The nature versus nurture debate has been argued across many fronts. When it comes to entrepreneurship, a recent research suggests an entrepreneur doesn’t necessarily need to be born with innate business stills.
A World Bank study, jointly released with the National University of Singapore Business School and Leuphana University, points to the value of psychology-based entrepreneur training programs.
Published in the journal Science, the World Bank states that the results “establish a fresh middle ground in a long-standing debate between whether an entrepreneur is ‘born or made’”, because they demonstrate it is possible to cultivate attributes associated with strong entrepreneurship.
The study, focused on micro-entrepreneurs in West Africa, showed that psychology-based entrepreneur training programs are outperforming traditional business trainings, with firm profits increasing by 30% compared to 11%.
“Traditional business training focusing on accounting, marketing and other basic business skills are widely used globally, but have shown limited impacts in a number of studies around the world,” said David McKenzie, World Bank Development Research Group lead economist and study co-author.
“It is important and noteworthy to find an alternative that works better.”
A randomised controlled trial was conducted by researchers, with a sample of 1,500 micro-entrepreneurs in Lomé, Togo. The study compared the impacts of standard business training to personal initiative training.
“This psychology-based training aims at developing key behaviours associated with a proactive entrepreneurial mindset, such as self-starting behaviour, innovation, identifying and exploiting new opportunities, goal-setting, planning and feedback cycles, and overcoming obstacles,” explained Michael Frese, National University of Singapore Business School and Leuphana University professor.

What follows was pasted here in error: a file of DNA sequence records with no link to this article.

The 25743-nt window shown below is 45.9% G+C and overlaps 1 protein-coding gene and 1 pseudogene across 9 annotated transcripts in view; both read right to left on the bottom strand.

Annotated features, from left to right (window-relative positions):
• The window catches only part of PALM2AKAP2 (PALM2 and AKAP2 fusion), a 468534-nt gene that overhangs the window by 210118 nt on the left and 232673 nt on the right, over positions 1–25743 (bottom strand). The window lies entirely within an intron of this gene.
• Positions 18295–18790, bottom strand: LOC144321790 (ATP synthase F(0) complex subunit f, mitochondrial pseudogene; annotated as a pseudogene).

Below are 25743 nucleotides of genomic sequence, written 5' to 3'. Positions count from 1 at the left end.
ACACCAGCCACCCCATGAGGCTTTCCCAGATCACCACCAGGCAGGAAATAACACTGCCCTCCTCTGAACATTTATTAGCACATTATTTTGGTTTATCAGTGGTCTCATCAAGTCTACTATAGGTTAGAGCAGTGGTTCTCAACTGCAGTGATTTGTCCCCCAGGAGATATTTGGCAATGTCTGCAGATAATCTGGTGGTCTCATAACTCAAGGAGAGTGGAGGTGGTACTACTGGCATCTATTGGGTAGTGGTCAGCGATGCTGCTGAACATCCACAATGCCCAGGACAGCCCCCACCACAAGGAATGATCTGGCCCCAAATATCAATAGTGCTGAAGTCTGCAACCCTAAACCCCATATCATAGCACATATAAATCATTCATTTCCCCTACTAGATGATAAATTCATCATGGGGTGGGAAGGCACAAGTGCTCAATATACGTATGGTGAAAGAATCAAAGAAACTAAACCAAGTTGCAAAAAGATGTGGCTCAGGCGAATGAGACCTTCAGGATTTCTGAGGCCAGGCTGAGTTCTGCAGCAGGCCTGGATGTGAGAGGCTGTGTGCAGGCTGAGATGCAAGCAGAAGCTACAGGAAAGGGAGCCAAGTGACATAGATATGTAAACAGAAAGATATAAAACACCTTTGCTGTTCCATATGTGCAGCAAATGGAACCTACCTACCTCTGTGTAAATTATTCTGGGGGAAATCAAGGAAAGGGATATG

Made up of the two training methods, both costing around $756 per participant, and four rounds of follow-up surveys, the World Bank states that the trial “yielded surprising results”.
The personal initiative training saw entrepreneurs earn higher profits than those in the traditional training or control groups at every percentile.
Markus Goldstein, World Bank Africa Gender Innovation Lab head and co-author of the study, noted that for female-owned businesses, for whom traditional training often has been ineffective, the personal initiative training was particularly effective, with profits increasing by 40% compared to five percent after traditional methods were used.
“Going forward, the study’s findings make a strong case for the role of psychology in better influencing how small business training programs are taught in West Africa and beyond, and the importance of developing an entrepreneurial mindset in addition to learning the business practices of successful entrepreneurs,” the World Bank states.